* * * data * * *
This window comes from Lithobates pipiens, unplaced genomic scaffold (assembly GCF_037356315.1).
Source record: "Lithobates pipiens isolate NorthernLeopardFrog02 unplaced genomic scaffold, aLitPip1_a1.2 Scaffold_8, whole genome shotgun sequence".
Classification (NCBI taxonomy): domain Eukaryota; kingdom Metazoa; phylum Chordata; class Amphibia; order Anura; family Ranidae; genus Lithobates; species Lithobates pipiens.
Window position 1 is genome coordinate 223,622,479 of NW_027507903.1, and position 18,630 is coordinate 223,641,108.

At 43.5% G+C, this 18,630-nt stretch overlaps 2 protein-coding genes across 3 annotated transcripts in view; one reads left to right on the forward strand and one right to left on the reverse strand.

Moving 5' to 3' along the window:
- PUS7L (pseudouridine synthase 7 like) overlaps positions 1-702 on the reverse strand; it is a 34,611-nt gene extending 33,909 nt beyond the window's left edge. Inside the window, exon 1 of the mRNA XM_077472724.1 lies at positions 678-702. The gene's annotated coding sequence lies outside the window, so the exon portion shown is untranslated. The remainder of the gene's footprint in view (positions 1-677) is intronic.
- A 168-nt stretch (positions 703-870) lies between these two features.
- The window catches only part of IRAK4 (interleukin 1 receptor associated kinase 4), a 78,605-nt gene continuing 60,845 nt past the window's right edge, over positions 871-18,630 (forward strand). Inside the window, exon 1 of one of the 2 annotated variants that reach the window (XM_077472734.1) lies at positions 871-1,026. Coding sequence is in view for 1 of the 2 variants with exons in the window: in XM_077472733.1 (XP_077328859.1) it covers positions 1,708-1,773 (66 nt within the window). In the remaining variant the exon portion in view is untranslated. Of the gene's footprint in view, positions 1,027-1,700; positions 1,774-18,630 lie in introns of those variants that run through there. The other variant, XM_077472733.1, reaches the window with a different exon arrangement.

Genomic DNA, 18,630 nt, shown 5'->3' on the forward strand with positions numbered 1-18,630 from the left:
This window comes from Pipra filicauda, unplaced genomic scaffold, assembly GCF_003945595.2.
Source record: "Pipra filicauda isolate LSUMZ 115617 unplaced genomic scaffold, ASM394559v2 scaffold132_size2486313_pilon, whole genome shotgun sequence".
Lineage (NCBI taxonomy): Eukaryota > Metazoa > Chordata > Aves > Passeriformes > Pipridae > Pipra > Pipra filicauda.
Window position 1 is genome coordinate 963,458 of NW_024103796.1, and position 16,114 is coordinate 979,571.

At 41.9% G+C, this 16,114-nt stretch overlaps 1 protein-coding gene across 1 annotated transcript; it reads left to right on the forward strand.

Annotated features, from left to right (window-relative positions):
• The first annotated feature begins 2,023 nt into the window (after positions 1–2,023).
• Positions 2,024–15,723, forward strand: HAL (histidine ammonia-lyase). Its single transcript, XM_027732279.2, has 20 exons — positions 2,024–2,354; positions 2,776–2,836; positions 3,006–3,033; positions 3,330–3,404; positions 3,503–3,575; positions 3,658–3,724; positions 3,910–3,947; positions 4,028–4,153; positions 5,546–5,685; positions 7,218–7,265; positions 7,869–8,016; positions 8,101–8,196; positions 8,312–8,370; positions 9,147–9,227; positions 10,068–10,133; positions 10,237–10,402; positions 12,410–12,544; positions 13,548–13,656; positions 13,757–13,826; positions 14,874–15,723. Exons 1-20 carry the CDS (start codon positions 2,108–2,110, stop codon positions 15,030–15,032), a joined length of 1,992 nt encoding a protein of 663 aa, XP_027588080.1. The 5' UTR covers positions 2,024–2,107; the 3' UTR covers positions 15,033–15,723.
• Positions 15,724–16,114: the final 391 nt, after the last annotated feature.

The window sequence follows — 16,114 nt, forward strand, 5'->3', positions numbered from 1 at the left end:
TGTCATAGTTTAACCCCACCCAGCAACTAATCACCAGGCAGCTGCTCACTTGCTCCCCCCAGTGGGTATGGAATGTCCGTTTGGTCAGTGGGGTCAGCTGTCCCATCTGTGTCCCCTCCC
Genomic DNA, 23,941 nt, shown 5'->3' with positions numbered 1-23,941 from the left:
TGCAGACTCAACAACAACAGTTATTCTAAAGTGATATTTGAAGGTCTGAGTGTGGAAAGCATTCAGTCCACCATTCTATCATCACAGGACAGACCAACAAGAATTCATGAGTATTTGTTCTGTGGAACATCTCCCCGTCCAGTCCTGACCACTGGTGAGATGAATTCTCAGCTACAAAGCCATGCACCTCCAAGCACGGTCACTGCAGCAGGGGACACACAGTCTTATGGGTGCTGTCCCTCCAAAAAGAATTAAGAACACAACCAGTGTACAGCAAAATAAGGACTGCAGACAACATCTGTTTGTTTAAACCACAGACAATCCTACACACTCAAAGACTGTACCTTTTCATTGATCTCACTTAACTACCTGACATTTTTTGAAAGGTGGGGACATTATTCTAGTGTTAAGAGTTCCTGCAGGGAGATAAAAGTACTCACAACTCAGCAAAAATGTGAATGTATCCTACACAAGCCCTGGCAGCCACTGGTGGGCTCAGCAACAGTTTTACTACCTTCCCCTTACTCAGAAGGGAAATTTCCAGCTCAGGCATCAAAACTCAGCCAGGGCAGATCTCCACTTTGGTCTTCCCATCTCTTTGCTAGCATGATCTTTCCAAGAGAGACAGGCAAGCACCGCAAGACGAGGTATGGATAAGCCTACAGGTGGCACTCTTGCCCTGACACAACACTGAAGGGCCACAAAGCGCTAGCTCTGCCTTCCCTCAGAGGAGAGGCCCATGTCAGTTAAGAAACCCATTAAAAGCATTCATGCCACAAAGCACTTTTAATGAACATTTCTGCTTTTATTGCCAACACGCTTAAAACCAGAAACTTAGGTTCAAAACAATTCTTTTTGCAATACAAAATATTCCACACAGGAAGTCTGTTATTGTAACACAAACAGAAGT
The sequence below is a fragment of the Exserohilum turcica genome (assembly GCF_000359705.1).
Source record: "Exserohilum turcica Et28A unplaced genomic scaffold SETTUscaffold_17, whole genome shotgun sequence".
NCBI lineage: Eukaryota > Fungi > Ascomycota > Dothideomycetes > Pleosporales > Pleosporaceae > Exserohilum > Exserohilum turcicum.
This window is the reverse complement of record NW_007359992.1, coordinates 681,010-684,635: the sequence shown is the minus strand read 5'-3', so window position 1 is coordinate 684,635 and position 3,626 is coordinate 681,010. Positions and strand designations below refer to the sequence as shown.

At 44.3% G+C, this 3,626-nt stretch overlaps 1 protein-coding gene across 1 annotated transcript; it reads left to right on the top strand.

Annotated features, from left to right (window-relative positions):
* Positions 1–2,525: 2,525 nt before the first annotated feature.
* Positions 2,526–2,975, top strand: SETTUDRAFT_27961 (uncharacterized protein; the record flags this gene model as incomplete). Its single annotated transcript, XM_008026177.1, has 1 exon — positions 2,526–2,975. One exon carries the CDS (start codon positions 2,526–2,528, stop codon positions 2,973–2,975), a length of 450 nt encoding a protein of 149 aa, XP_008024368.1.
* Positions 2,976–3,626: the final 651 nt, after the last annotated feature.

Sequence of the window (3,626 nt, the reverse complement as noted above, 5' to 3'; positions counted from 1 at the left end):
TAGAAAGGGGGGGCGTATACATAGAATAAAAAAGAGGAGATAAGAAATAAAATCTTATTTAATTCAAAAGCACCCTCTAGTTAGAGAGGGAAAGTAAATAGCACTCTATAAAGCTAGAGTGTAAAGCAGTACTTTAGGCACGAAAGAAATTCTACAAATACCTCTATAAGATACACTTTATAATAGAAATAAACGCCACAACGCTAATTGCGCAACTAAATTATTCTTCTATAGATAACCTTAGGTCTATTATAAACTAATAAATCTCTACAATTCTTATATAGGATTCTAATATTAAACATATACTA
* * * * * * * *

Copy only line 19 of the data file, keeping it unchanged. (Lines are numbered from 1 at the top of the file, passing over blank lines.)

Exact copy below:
• Positions 15,724–16,114: the final 391 nt, after the last annotated feature.